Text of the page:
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Allocating Assets Just One Beneficial Function of a Will

Most New Yorkers care about their families enough to want to protect them in the event of a financial emergency. The loss of a job or the death of a parent can cause not only emotional grief, but also financial havoc as well. There are many things parent and family members can do in terms of protecting children and others by drafting a will to cover many unexpected situations.

Drafting a will in order to allocate assets may be just the tip of the iceberg. There are many things involved in properly creating and executing a will. A will may contain a person's wishes for distribution of assets, but also may address issues like choosing guardians for minor children and making power of attorney designations.

Having a guardian lined up will ensure that children are properly cared for in the event of both parents' death. Although the state will appoint a guardian if a person dies intestate, the guardian selected may not necessarily be the best fit.

A power of attorney allows an appointed person to make health care and financial decisions for a person if he or she becomes unable to do so. Ideally, the right person is aware of the person's wishes, is a close friend or family member and is honest and trustworthy.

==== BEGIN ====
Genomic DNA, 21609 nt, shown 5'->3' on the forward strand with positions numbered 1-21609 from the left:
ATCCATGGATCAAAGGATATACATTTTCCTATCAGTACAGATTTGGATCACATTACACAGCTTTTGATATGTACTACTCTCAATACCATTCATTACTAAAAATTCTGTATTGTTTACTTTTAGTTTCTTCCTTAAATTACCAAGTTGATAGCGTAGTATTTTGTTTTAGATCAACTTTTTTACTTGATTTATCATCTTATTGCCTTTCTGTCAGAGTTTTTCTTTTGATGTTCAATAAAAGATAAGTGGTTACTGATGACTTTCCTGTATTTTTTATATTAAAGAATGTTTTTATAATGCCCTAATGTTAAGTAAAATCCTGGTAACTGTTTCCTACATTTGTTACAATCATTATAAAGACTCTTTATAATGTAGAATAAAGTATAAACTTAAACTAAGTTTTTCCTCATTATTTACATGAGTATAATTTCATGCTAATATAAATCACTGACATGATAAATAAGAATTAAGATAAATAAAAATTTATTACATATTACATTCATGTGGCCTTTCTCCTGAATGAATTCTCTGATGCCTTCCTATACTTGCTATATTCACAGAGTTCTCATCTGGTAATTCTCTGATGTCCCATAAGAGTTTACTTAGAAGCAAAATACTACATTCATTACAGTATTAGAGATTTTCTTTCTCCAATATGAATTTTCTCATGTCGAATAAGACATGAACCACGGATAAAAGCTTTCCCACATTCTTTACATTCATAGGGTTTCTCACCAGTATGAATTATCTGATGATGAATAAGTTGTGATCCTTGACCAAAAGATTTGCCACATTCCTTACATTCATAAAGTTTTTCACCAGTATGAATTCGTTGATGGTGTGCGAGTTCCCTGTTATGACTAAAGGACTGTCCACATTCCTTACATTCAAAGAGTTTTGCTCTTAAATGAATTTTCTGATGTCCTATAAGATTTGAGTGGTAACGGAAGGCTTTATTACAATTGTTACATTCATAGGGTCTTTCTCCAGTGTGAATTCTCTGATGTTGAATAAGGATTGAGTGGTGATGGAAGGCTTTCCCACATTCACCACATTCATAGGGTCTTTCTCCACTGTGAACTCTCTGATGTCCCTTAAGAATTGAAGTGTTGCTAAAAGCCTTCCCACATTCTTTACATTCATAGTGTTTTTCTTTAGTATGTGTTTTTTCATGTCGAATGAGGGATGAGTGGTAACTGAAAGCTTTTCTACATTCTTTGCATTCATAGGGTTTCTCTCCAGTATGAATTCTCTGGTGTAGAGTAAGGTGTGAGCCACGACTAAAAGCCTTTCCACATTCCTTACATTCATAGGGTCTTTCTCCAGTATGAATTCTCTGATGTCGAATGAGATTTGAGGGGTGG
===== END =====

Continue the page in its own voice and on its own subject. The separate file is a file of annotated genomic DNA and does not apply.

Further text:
Many people put off drafting a will for various reasons. However, having a will in place ensures that a person's wishes regarding his or her estate will be granted upon death. In addition, having a will can reduce conflict, which can result in a costly and lengthy probate battle. Life comes with unexpected events and nobody can predict when they will die. Therefore, the best time to get started on a living will or estate plan is now.

Source: Mtn. Grove News-Journal, "Tips for Protecting Your Family's Financial Future," Feb. 11, 2013